When do we lose our parents?

Parental loss varies by race and socio-economic status.

when do we lose our parentsAs a Census geek and as someone has lost both parents, I was intrigued by a new report about “When do we lose our parents?” It’s called “Parental Mortality is Linked to a Variety of Socio-economic and Demographic Factors.” Here’s the underlying study, Exploring the Link between Socioeconomic Factors and Parental Mortality.

“People lose their fathers earlier in life than their mothers, and the timing of parental loss is linked to factors such as race, educational attainment and poverty status.

“For the first time, the 2014 panel of the Survey of Income and Program Participation (SIPP) included a series of questions asking respondents whether their parents were still alive.” As you may know, my father died in 2000, my mother in 2011, so my experience is more common.

“For example, among those ages 45 to 49, 26% have lost their mother, while 45% have lost their father. Along these same lines, 7 in 10 of those ages 60 to 64 have a deceased mother, while about 87% have lost their father.” I was 47 when my dad died, 58 when mom passed.

“Among adults ages 25 to 34, about 15% of the white population and Asian population have lost one or both parents. By contrast, about 17% of the Hispanic population and 24% of the black population have experienced the death of a parent.” Fortunately, I am not in this group, but I know many folks who are.

“Among those ages 35 to 44, 43% of those living below the Federal Poverty Level have lost one or both parents, compared to 28% for those living in households with an income-to-poverty ratio of at least 400% of the FPL.

“Parental loss, which varies by race and socio-economic status, is often accompanied by psychological and material consequences. These statistics demonstrate the way these new SIPP data can help assess how socio-economic and demographic characteristics are associated with parental mortality in the United States.”

I suppose this is a bummer of a Mother’s Day post. But my mom always tried to do the right thing by others. My father spent his life addressing inequities. Somehow I don’t think they’d mind.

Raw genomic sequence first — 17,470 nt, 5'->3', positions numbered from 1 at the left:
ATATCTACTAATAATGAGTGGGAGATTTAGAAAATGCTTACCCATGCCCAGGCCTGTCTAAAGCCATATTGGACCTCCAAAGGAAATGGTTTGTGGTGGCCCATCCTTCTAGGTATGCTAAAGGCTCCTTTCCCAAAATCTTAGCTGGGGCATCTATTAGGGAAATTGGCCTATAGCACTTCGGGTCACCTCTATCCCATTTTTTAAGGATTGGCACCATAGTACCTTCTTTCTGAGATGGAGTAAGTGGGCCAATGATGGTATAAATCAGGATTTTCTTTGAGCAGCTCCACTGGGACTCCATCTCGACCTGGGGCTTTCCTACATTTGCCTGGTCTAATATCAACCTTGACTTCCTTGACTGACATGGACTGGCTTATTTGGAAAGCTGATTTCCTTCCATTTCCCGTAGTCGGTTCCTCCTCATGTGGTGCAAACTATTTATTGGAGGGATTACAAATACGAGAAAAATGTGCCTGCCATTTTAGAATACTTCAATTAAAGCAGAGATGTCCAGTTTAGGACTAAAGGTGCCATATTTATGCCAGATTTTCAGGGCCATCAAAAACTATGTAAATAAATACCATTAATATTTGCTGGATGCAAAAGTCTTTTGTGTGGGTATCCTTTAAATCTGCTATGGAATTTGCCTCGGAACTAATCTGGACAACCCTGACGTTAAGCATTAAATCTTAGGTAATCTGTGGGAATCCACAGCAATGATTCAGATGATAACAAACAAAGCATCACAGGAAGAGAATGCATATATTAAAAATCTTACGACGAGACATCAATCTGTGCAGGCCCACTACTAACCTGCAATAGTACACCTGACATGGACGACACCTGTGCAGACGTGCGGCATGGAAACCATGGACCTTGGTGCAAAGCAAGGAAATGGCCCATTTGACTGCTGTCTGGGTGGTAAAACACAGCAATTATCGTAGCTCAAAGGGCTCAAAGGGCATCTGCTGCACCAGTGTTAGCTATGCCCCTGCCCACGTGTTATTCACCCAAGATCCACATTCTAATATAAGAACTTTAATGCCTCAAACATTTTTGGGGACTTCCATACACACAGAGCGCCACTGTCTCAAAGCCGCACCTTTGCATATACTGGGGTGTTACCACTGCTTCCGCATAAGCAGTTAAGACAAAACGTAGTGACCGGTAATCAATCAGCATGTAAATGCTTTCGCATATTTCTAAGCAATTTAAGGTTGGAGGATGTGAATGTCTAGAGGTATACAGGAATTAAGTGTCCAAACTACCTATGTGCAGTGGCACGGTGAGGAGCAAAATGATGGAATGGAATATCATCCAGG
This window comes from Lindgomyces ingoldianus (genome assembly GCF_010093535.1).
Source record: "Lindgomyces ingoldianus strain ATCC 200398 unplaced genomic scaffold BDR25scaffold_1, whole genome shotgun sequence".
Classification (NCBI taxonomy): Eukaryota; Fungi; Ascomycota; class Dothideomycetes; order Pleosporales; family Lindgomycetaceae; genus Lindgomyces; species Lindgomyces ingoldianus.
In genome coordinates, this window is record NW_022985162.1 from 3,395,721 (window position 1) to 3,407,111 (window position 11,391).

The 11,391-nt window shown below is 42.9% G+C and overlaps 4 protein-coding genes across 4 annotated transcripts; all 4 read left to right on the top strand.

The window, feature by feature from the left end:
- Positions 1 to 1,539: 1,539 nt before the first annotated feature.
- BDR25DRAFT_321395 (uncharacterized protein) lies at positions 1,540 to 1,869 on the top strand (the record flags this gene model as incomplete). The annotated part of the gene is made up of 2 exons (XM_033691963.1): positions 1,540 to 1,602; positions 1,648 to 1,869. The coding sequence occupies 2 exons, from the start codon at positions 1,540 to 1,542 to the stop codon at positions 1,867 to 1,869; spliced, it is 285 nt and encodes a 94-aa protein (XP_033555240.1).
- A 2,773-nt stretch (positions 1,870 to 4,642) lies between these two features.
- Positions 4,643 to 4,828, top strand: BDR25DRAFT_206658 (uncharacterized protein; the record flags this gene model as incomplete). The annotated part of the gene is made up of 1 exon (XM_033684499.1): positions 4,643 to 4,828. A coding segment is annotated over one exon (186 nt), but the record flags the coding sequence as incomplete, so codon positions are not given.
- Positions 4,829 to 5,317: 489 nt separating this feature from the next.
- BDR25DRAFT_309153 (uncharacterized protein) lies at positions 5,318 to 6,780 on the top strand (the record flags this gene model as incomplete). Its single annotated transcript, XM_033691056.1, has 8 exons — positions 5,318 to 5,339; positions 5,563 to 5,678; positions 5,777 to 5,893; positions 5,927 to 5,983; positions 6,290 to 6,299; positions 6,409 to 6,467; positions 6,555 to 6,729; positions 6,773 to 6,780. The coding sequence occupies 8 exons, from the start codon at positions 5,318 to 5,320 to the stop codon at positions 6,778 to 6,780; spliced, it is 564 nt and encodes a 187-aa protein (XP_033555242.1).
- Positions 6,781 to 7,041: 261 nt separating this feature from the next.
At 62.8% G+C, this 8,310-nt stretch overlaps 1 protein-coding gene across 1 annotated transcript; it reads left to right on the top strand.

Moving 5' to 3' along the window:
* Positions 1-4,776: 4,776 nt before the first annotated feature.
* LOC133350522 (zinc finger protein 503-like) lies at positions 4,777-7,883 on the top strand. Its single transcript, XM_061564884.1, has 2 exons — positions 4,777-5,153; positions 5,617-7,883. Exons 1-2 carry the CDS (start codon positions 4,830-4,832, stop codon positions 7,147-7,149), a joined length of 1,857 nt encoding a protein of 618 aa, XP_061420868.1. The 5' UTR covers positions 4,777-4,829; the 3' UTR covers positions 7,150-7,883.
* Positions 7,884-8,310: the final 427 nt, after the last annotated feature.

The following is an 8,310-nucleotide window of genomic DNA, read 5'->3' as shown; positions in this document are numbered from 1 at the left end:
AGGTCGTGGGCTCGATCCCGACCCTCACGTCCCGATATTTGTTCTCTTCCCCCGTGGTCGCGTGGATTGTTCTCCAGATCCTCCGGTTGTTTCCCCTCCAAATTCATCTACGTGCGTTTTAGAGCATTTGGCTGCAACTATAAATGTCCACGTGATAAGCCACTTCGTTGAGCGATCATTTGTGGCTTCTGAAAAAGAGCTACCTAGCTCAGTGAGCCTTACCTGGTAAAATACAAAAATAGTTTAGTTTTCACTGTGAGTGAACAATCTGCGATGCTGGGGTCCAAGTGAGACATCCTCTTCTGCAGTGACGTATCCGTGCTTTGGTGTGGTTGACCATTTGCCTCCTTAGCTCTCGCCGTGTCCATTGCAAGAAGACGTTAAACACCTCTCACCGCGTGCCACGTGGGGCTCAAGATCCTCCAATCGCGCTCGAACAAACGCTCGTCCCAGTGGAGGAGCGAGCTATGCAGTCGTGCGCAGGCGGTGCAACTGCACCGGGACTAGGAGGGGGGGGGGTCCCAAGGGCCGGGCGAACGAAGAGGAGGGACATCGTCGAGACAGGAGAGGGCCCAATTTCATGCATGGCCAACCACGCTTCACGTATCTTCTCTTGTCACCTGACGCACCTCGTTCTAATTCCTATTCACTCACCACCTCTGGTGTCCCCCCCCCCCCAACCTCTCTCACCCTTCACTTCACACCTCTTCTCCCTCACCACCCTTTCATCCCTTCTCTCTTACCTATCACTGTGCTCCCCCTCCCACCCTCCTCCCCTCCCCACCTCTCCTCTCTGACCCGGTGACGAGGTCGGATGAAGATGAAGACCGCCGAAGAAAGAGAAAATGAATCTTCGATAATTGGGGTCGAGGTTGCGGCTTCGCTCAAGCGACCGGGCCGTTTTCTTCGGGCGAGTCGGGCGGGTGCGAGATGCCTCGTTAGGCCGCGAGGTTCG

Music, October 1971: Families of rock stars

Nostalgia could sell quite well,

Clockwise from top left: Zappa, Cocker, Crosby, Clapton
The book Never A Dull Moment by David Hepworth notes a photo display in LIFE magazine in the fall of 1971 called “Rock Stars and their parents.” Among those families represented: the Jackson Five, Frank Zappa, Ginger Baker, Joe Cocker, Grace Slick, and David Crosby.

“Eric Clapton was pictured with his grandmother Rose Clapp, who had raised him on behalf of her sixteen-year-old daughter. There was no mention of his actual birth mother. the public wasn’t ready for the complexity of a nonnuclear family.”

While photographer John Olson noted that the rock stars were “uniformly” well-behaved around their parents, they weren’t temperamentally suited for domestic life, having spent years on the road. Moreover, unannounced fans would try to show up on the doorsteps of Bob Dylan, Pete Townsend and others. Paul McCartney was the exception, as he and Linda lived in rural Scotland.

Often even these musicians of means still thought of themselves as creators first, people with homes second. Among the folks with studios actually in their abodes were George Harrison, James Taylor and Graham Nash. Other musicians were impulsive buyers of eccentric structures. Keith Moon’s house had five pyramids. Jimmy Page and John Lennon both needed others to stay in their residences.

As for musical families, the Kinks put out my favorite of their albums, Muswell Hillbillies, Donny Osmond and his brothers were strong on the charts all year since One Bad Apple copped the style of the Motown family’s J5.

The Beach Boys made the cover of Rolling Stones, a wildly successful singles band in the early ’60s who, aside from Pet Sounds, were not particularly successful album artists in the latter part of the decade. They were perceived as uncool.

Fortunately, they pieced together the often magnificent Surf’s Up, in a way a tribute to the band’s aura. “Van Dyke Park, who had co-written the title song five years earlier correctly predicted if they used that title, they could pre-sell 150,000 extra copies.

Eventually, though, it was the old songs, first with the Who’s 1971 Meaty Big and Bouncy, then the defunct Beatles, followed by the Beach Boys, post 1973’s American Graffiti, that showed that nostalgia could sell quite well, thank you.

Listen to:

Surf’s Up – the Beach Boys
Coat Of Many Colors – Dolly Parton
Superstar – Carpenters
Old Man – Neil Young
Muswell Hillbilly – The Kinks
Peaches En Regalia – Frank Zappa
Will the Circle Be Unbroken – Nitty Gritty Dirt Band
Tired of Being Alone – Al Green